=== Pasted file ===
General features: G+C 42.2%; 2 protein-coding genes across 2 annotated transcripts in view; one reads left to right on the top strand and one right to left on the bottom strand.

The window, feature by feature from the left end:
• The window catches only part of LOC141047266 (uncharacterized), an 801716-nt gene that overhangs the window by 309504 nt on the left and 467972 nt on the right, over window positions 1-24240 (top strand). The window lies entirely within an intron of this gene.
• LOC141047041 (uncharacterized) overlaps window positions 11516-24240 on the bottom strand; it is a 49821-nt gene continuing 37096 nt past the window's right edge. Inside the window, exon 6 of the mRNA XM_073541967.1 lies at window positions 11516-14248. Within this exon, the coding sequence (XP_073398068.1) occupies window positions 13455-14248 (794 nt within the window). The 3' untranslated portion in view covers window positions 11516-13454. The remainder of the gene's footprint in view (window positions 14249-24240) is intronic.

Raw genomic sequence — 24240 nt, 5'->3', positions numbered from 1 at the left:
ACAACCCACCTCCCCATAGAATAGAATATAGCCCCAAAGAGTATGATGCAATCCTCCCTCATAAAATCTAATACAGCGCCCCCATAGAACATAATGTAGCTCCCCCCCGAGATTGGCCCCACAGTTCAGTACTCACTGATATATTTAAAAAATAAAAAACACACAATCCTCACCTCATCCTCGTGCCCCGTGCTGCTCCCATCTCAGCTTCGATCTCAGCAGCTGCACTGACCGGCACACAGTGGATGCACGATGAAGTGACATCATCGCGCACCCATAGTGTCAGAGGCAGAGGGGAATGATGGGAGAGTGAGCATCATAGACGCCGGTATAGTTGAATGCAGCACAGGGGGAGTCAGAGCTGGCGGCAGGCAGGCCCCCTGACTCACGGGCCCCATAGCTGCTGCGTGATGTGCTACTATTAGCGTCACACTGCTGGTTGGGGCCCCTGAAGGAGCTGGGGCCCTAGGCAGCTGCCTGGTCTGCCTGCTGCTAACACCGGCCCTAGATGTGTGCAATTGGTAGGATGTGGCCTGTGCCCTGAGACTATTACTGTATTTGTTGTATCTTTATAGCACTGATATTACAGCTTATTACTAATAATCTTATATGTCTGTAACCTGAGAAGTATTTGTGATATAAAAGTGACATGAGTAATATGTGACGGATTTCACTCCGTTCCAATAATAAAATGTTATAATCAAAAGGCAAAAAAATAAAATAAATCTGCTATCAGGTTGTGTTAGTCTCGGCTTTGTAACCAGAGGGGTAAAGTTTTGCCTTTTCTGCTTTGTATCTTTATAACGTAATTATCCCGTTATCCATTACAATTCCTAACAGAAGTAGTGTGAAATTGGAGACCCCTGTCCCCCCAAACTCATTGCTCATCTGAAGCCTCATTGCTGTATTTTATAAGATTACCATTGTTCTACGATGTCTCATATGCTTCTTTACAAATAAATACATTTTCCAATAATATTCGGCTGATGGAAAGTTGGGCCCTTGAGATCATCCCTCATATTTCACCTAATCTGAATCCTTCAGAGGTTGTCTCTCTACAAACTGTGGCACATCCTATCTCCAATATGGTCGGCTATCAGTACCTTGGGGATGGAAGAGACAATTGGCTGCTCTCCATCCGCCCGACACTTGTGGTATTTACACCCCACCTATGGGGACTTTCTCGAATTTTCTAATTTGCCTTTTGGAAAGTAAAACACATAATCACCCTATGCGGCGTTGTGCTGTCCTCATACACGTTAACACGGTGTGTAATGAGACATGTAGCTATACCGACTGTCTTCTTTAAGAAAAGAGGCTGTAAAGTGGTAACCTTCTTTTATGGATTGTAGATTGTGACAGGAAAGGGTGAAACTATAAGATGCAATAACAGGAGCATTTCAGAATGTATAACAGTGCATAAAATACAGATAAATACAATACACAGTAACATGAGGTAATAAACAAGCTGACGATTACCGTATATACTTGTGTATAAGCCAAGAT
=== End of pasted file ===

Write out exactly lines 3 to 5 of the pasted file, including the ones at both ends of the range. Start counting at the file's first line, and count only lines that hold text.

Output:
• The window catches only part of LOC141047266 (uncharacterized), an 801716-nt gene that overhangs the window by 309504 nt on the left and 467972 nt on the right, over window positions 1-24240 (top strand). The window lies entirely within an intron of this gene.
• LOC141047041 (uncharacterized) overlaps window positions 11516-24240 on the bottom strand; it is a 49821-nt gene continuing 37096 nt past the window's right edge. Inside the window, exon 6 of the mRNA XM_073541967.1 lies at window positions 11516-14248. Within this exon, the coding sequence (XP_073398068.1) occupies window positions 13455-14248 (794 nt within the window). The 3' untranslated portion in view covers window positions 11516-13454. The remainder of the gene's footprint in view (window positions 14249-24240) is intronic.

Raw genomic sequence — 24240 nt, 5'->3', positions numbered from 1 at the left: